It is an inevitability that ratepayers will continue feeling the pain as the effects of climate change intensify. We'll never know what the 2018 fires would have been like without climate change, but it's clear that summers in California have been increasingly hot and arid as the world continues to heat, and both of those factors at least exacerbated the intensity of the fires. Still, there are ways that a company like PG&E can plan for the risks posed by climate change and thereby offset unnecessary losses in the future. A study published in Nature Climate Change last year found that companies are still vastly underestimating the risk of climate change, with "significant blind spots in companies' assessments of climate change impacts." According to a report by the Economist Intelligence Unit, up to "30 percent of the entire stock of manageable assets" in the world are at risk thanks to warming, some of which could be recouped with better planning and adaptation.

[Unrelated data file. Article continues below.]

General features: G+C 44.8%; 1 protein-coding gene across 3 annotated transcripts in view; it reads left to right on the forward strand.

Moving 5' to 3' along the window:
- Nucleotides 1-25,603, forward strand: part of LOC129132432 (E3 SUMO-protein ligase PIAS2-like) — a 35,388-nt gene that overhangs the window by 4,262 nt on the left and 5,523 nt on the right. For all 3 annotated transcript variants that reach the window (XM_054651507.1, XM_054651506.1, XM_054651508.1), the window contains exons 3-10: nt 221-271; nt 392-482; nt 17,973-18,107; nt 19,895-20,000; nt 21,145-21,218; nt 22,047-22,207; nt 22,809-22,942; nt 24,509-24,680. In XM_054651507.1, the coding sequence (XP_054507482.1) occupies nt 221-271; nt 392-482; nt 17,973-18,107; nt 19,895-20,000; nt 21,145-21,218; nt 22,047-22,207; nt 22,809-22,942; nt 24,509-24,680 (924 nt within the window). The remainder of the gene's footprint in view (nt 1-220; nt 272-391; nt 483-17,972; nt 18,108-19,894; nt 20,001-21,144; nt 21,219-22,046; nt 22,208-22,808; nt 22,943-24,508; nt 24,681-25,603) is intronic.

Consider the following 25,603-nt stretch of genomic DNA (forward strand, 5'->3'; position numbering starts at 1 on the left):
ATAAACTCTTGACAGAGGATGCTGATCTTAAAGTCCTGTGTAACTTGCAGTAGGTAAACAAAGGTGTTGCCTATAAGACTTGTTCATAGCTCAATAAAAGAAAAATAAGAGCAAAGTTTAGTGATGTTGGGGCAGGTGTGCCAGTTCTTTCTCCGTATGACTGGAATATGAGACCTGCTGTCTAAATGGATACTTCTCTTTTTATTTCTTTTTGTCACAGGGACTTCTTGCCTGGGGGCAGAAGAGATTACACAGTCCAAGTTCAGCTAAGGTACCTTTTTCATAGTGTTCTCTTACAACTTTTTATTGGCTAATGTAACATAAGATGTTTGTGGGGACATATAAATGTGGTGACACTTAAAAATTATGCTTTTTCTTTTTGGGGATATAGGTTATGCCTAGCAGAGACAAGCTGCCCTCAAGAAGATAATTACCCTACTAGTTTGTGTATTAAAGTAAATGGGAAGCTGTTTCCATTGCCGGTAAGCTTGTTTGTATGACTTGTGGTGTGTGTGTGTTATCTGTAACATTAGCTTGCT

Interestingly, PG&E is a rarity in that it has already begun to plan for climate change, thanks to prodding from the state.

"When we first started talking about it, what they were talking about was a 75- to 100-year outlook, and we successfully got them down to a five- to 25-year outlook" for climate change planning, O'Donnell says. In addition, "PG&E has done perhaps more than any other U.S. utility company to decarbonize its energy supply," according to the Washington Post.

But planning for the future doesn't amount to planning for today, and even a five-year outlook can't combat the effects of climate change that we're feeling right now.

Though PG&E is ostensibly preparing for climate change, the bankruptcy filing shows the company will likely be unable to outlive the consequences of the massive Camp Fire—however prepared PG&E was, it wasn't enough. And no matter how much PG&E adapts, it's still vulnerable while other companies are playing catch-up.